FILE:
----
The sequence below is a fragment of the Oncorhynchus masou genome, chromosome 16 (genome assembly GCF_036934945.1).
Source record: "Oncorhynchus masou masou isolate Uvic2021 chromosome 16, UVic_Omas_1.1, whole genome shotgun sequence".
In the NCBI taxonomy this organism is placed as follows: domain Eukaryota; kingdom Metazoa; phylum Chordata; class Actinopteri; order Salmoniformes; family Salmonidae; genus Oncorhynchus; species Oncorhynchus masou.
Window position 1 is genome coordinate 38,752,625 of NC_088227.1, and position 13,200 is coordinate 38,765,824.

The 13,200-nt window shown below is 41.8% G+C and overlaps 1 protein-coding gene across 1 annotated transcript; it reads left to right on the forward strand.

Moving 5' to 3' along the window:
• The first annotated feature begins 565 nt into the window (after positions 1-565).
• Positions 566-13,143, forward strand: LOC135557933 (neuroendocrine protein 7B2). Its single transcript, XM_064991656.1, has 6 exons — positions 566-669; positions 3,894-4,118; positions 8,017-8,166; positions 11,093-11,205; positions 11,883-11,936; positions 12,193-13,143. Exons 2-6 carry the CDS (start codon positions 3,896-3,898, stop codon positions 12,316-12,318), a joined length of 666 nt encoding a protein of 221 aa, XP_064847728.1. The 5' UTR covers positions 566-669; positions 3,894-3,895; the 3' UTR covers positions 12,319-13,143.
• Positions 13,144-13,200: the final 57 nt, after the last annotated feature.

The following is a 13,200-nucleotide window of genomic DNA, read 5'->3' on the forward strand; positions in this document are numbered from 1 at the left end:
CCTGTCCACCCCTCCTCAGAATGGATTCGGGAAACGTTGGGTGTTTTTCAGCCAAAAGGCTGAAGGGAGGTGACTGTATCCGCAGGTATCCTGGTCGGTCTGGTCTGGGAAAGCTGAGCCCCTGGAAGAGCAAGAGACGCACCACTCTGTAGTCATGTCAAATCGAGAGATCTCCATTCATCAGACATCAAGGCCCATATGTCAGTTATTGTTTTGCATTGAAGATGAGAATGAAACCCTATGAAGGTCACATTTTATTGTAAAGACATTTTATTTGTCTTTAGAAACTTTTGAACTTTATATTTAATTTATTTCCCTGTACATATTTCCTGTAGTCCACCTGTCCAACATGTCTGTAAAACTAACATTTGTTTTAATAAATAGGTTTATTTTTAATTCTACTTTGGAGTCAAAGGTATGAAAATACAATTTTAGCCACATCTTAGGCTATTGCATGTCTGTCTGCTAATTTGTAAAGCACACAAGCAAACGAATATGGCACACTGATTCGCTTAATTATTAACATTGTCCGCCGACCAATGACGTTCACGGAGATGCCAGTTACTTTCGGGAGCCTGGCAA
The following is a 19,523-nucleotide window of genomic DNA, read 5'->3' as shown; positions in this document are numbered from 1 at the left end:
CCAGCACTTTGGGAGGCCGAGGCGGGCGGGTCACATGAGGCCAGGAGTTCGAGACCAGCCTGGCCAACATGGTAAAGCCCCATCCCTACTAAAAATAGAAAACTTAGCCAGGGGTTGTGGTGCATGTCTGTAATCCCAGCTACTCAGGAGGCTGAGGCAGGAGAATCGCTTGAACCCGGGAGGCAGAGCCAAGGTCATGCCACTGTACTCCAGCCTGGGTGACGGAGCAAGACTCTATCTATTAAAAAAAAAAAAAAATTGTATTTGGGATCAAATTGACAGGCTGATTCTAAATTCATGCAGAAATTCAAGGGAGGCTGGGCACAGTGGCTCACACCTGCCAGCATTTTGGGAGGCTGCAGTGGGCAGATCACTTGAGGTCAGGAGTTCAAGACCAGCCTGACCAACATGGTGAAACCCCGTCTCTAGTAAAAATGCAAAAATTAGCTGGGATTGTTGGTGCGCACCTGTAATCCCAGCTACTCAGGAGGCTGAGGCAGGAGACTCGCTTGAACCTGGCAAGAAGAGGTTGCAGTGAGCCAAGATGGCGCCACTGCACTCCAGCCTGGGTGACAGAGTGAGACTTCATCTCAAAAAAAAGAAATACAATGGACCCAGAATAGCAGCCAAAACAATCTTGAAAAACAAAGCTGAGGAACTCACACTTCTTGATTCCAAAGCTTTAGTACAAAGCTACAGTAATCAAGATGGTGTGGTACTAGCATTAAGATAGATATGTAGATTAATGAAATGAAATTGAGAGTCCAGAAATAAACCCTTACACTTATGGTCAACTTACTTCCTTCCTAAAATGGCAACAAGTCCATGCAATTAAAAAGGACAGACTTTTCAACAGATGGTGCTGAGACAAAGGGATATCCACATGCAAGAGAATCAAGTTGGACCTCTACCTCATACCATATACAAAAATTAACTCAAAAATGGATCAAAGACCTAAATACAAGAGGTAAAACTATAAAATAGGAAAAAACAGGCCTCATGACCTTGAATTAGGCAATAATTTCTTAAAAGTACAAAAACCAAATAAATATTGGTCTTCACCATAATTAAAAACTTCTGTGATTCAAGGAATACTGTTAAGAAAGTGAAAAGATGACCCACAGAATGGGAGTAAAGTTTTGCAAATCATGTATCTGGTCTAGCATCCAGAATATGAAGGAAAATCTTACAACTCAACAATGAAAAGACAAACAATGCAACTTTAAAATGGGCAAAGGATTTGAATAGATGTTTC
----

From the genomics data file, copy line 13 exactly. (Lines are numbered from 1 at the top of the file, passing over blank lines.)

CCAGCACTTTGGGAGGCCGAGGCGGGCGGGTCACATGAGGCCAGGAGTTCGAGACCAGCCTGGCCAACATGGTAAAGCCCCATCCCTACTAAAAATAGAAAACTTAGCCAGGGGTTGTGGTGCATGTCTGTAATCCCAGCTACTCAGGAGGCTGAGGCAGGAGAATCGCTTGAACCCGGGAGGCAGAGCCAAGGTCATGCCACTGTACTCCAGCCTGGGTGACGGAGCAAGACTCTATCTATTAAAAAAAAAAAAAAATTGTATTTGGGATCAAATTGACAGGCTGATTCTAAATTCATGCAGAAATTCAAGGGAGGCTGGGCACAGTGGCTCACACCTGCCAGCATTTTGGGAGGCTGCAGTGGGCAGATCACTTGAGGTCAGGAGTTCAAGACCAGCCTGACCAACATGGTGAAACCCCGTCTCTAGTAAAAATGCAAAAATTAGCTGGGATTGTTGGTGCGCACCTGTAATCCCAGCTACTCAGGAGGCTGAGGCAGGAGACTCGCTTGAACCTGGCAAGAAGAGGTTGCAGTGAGCCAAGATGGCGCCACTGCACTCCAGCCTGGGTGACAGAGTGAGACTTCATCTCAAAAAAAAGAAATACAATGGACCCAGAATAGCAGCCAAAACAATCTTGAAAAACAAAGCTGAGGAACTCACACTTCTTGATTCCAAAGCTTTAGTACAAAGCTACAGTAATCAAGATGGTGTGGTACTAGCATTAAGATAGATATGTAGATTAATGAAATGAAATTGAGAGTCCAGAAATAAACCCTTACACTTATGGTCAACTTACTTCCTTCCTAAAATGGCAACAAGTCCATGCAATTAAAAAGGACAGACTTTTCAACAGATGGTGCTGAGACAAAGGGATATCCACATGCAAGAGAATCAAGTTGGACCTCTACCTCATACCATATACAAAAATTAACTCAAAAATGGATCAAAGACCTAAATACAAGAGGTAAAACTATAAAATAGGAAAAAACAGGCCTCATGACCTTGAATTAGGCAATAATTTCTTAAAAGTACAAAAACCAAATAAATATTGGTCTTCACCATAATTAAAAACTTCTGTGATTCAAGGAATACTGTTAAGAAAGTGAAAAGATGACCCACAGAATGGGAGTAAAGTTTTGCAAATCATGTATCTGGTCTAGCATCCAGAATATGAAGGAAAATCTTACAACTCAACAATGAAAAGACAAACAATGCAACTTTAAAATGGGCAAAGGATTTGAATAGATGTTTC